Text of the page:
An equinus contracture is the inability to bring the foot up to a neutral position (a right angle to the lower leg) due to either tightness of the muscles and/or tendons in the calf, scarring of the ankle joint capsule and other restraining structures, or a bone spur at the front of the ankle that restricts normal ankle motion. It is named after horses (equine) who essentially walk “on their toes.”
A gastrocnemius equinus contracture (Figure 1) occurs when tightness in the outer calf muscle (gastrocnemius) leads to limited ankle dorsiflexion (motion through the ankle joint itself). To compensate for this tightness and allow the foot to settle on the ground compensatory motion will often occur in the joint in front of the ankle, the transverse tarsal joint, which is made up of the talonavicular joint and the calcaneal-cuboid joints (Figure 2). The hallmark of a gastrocnemius equinus contracture is that it will correct (i.e ankle motion will become full) when the knee is bent because the pressure is taken off the gastrocnemius muscle, since it attaches above the knee joint.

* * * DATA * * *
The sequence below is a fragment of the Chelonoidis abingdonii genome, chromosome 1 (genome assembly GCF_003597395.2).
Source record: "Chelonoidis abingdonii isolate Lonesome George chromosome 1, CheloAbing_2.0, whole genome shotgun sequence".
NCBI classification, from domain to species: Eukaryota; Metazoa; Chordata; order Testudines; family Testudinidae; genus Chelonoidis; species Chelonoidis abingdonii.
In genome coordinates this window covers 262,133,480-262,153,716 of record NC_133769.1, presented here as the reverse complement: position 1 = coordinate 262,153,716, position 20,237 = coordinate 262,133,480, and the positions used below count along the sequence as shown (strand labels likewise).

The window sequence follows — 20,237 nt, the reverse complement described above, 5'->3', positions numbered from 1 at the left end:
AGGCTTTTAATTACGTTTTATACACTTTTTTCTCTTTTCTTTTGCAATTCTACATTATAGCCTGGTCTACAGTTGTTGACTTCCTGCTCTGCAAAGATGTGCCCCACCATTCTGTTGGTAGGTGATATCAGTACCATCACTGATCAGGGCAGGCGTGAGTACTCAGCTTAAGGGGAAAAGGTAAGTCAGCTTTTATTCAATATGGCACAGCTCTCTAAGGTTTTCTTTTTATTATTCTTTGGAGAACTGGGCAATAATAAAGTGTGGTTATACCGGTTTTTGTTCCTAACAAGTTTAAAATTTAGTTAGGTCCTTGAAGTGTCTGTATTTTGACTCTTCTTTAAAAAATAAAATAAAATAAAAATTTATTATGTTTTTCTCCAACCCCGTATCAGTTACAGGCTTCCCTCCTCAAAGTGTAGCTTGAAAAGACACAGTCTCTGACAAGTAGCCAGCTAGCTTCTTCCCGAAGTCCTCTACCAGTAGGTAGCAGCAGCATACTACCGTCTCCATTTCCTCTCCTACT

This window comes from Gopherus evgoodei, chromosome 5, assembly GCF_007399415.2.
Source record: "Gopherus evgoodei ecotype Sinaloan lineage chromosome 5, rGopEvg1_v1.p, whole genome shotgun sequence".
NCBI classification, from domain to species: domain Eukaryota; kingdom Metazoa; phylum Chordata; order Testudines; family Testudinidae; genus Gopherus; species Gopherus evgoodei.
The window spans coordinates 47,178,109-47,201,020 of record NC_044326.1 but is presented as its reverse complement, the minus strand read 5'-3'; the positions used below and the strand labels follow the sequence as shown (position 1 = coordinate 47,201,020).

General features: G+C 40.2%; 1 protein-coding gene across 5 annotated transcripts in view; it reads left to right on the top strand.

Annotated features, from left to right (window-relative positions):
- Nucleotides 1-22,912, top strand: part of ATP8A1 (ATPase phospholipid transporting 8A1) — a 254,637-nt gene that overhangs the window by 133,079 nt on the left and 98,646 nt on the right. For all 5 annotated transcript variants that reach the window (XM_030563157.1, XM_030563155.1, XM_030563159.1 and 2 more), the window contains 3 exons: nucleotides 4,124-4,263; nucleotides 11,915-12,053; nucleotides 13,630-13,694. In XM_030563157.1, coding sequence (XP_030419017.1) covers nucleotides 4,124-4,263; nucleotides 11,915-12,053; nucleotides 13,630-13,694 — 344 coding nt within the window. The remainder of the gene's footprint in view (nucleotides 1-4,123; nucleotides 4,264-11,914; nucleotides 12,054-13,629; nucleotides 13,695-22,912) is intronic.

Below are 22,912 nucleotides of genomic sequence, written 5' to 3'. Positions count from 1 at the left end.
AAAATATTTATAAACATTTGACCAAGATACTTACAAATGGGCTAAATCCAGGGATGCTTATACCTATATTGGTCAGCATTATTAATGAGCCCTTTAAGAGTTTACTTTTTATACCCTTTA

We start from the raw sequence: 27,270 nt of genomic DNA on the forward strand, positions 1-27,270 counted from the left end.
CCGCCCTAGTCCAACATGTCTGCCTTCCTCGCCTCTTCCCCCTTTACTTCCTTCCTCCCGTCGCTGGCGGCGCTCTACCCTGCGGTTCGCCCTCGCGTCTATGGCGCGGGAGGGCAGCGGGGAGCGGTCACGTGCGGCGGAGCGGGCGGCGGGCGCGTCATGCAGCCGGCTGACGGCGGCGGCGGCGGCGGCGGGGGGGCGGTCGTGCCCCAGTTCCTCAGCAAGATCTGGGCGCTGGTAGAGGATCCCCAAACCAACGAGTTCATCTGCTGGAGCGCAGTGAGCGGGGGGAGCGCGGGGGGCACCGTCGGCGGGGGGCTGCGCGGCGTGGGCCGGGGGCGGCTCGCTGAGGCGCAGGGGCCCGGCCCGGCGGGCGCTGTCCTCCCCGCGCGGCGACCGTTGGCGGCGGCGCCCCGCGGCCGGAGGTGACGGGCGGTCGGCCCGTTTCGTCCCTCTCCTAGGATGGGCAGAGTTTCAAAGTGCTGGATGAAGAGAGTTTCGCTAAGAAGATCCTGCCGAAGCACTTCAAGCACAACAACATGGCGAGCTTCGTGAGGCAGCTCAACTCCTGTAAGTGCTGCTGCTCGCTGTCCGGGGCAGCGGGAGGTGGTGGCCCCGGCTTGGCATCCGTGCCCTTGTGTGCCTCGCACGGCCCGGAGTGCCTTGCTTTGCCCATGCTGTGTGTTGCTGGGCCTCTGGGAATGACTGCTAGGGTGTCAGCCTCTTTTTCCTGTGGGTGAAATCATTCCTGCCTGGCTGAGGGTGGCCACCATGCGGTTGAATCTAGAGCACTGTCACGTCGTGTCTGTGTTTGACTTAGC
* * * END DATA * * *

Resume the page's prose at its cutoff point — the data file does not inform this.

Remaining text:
Figure 1: Limited motion through the ankle joint
Figure 2: Compensatory motion through the joints in front of the ankle joint
edited October 14th, 2012